Q: What happens if someone adopts one of your dogs and decides it is not a good fit for their family? Do you take the dog back?

A: Yes, we do.

>> Sign up Now for the Rescue Dogs 101: Roadmap to Adopting Your Perfect Dog >>

Q: Is there anything else you feel people should know about your rescue and adoption process?

A: We have amazing volunteers that spend countless hours each day including holidays with our animals making sure they are happy and healthy and not just sitting in kennels all day. Every day there are volunteers that come to take some of the dogs to the local park for a nice long walk. We have 4 shifts a day starting at 7:30am thru 10pm every day that feeds, cleans, medicates (if needed) and walks every dog at the center. Our dogs get so much attention that by the last shift they really just want to go to sleep. We have two cat shifts per day also staffed by volunteers.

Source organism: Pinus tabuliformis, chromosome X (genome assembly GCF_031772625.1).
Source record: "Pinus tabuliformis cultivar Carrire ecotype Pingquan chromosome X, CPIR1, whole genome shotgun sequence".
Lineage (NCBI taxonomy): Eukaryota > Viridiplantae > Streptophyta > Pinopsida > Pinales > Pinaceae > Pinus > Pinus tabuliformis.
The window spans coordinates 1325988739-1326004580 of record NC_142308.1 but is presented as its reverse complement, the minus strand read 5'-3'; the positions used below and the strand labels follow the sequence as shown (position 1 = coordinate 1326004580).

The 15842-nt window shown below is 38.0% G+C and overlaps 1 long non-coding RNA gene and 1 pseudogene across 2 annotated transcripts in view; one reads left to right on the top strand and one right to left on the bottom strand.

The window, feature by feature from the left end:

Q: If there is one piece of advice you could give every person that adopts a dog, what would it be?

A: Be patient and give the animal time to adjust to your home and life style. So often, people call saying it isn’t working for many different reasons and I talk them into giving the pet another week and they normally call me back saying they are in love and everything is great now.

Want to know more? Visit Mostly Mutts at:

Recommending just for you:

If you have a rescue you feel is worthy of recommending for our In the Spotlight series, please contact me today!

About the Author

Debi McKee

Debi McKee is the expert behind Rescue Dogs 101 where she guides you in your journey of adopting and raising a rescue dog every step of the way. She is a mom of 3 human kids and 4 dogs and volunteers for a local dog rescue and Humane Society. Click here for more about Debi and her passion for helping you and your dog.

Leave a reply

Your email address will not be published. Required fields are marked

{"email":"Email address invalid","url":"Website address invalid","required":"Required field missing"}